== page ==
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Smart School Project: First batch of 450,000 free tablets to be distributed this week – Adutwum

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Education Minister Dr Yaw Osei Adutwum

The Education Minister, Dr. Yaw Osei Adutwum, has disclosed that distribution of the first batch of 450,000 free tablets to students under the Smart School Project will take place this week.

The tablets are fully funded by the Ghana Education Trust Fund (GETFund).

According to the Minister, the distribution process has been carefully organised into three phases to ensure the effective delivery of 1.3 million tablets to specified schools across the country.

In an interview on JoyNews, the Bosomtwe lawmaker pointed out that this move by the Akufo-Addo government, under the Smart School Project, is central to its “digitisation agenda” for all sectors across the country.

“The 450,000 is a little less than 30 percent, the deployment is such that it is in three phases. The first phase which is hitting the regions and schools in the next coming week, is going to 32 schools in the 16 regions,” Dr. Adutwum explained.

He went on to talk about the monitoring system put in place to guarantee the tablets are distributed efficiently.

“Once it gets to the school, there is a dashboard that informs us the tablets are here. The whole idea is to ensure that you will do a phased approach to deployment and don’t get the system overwhelmed,” he emphasised.

“Once we get them to the 32 schools, then within a week or two thereafter the rest which is phase two also starts moving to the schools, so it’s a phased deployment,” he added.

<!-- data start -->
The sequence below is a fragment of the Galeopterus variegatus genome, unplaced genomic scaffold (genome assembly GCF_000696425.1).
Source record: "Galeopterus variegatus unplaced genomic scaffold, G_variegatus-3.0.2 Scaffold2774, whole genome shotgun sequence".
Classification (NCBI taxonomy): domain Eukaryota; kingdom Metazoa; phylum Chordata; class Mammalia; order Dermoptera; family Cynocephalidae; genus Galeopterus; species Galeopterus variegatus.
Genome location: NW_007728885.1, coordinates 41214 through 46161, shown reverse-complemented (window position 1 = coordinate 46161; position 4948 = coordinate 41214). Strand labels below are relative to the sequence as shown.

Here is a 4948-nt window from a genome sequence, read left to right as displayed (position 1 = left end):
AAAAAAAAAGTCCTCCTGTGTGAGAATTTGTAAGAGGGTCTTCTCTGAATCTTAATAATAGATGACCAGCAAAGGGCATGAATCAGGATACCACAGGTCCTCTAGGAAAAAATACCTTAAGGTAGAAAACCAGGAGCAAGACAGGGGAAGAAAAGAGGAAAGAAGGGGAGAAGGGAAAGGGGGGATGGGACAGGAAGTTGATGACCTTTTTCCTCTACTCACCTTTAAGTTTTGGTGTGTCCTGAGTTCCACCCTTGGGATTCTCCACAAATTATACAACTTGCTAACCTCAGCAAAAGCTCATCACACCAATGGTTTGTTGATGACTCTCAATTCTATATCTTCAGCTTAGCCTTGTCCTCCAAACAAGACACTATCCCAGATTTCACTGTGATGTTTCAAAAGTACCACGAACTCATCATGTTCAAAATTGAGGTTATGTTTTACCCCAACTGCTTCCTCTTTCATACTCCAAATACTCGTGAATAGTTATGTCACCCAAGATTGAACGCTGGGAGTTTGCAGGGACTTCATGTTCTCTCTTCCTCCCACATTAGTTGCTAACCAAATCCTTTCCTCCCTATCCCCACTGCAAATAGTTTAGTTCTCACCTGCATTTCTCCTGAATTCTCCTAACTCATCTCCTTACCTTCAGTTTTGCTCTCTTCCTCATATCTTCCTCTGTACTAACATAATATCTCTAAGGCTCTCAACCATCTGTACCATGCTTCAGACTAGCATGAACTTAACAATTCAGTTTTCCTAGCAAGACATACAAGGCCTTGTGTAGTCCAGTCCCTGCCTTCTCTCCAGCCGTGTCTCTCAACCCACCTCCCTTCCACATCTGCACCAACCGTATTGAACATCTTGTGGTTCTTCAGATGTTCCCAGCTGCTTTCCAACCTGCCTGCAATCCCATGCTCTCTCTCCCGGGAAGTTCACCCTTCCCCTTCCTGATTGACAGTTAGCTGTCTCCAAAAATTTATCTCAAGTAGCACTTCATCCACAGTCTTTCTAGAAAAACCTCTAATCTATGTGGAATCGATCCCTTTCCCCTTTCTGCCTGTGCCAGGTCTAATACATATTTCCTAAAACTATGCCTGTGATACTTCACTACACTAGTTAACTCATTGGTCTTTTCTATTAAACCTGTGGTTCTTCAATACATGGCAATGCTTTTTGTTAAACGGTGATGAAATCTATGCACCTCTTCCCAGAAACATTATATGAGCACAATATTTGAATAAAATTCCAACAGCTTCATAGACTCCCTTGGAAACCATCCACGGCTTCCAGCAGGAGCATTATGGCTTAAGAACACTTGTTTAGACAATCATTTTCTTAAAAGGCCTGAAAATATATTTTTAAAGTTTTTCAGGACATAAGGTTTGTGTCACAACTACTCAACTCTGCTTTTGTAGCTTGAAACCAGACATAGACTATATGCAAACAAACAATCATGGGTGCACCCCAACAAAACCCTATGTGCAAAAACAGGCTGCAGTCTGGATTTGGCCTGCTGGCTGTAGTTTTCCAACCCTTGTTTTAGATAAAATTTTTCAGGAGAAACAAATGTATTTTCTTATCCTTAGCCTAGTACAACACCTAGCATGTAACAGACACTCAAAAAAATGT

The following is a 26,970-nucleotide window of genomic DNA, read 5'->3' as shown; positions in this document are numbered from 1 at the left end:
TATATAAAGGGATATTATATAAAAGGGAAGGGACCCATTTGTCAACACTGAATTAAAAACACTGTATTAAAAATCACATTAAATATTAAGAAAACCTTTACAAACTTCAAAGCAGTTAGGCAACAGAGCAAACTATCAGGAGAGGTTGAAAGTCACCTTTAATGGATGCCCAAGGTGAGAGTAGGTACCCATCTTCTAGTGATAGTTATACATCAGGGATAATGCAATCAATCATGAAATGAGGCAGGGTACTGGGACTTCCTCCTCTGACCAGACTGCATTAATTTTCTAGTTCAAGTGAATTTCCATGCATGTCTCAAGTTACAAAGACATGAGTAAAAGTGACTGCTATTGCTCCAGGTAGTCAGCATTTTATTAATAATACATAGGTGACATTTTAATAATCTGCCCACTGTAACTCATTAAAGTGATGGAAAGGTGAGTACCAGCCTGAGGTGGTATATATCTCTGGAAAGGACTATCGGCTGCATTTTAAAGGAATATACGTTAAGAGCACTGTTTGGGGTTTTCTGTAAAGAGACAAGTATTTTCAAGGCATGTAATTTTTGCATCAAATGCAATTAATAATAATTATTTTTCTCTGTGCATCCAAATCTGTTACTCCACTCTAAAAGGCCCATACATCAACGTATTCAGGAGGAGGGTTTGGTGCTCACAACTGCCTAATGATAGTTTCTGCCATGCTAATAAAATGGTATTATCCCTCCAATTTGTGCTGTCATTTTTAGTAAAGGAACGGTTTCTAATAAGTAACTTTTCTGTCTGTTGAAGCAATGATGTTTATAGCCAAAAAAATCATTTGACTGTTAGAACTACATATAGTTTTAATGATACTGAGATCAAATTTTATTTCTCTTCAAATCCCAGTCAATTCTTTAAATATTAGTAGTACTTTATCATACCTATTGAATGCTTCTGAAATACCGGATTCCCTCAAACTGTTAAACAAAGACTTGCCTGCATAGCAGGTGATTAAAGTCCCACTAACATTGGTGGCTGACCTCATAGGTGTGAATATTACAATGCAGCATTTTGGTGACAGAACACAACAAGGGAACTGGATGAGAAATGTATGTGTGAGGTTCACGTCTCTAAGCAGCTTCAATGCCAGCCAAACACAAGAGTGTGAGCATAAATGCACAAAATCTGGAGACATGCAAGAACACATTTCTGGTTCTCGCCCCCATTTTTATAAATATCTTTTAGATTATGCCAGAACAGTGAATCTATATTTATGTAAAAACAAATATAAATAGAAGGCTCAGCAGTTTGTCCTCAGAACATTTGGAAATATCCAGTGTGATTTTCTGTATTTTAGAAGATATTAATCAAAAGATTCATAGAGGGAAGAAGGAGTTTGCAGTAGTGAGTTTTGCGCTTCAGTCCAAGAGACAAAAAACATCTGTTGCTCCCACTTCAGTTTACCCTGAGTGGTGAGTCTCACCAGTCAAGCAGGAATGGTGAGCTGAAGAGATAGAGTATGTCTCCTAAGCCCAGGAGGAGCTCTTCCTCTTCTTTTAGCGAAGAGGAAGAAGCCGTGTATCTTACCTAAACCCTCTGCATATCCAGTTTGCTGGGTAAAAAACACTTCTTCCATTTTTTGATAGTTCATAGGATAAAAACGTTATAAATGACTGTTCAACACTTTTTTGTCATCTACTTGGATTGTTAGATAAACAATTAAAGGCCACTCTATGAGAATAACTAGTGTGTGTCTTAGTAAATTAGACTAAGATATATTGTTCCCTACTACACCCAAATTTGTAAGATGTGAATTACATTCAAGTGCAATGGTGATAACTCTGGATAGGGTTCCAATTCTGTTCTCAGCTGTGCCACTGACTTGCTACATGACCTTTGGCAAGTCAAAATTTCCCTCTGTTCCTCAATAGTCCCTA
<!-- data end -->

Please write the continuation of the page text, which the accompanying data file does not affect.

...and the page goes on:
He further noted that plans are far advanced to gradually phase out textbooks by integrating them onto the tablets.

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He added that ICT coordinators in schools have provided training to teachers and will continue to train schools receiving tablets on their effective usage.

Dr. Adutwum also maintained that the investment in the tablets is equally important, despite concerns that the move is a “misplaced priority.”

“Logistical challenges of the Free SHS programme are separate from budgetary constraints, clarifying that funds allocated for this tablet project under the government’s digitalization agenda cannot be diverted to address feeding challenges faced by students under the policy.

“The interesting thing about Free SHS is that you can have logistical challenges and that’s not a budget issue, so we have 1.4 million children miles away that we are feeding a day, you can have challenges where food may not have reached a certain location on time,” Dr. Adutwum explained.

He clarified that the cost of each device was $250, contrary to claims that the unit price was GHS250.



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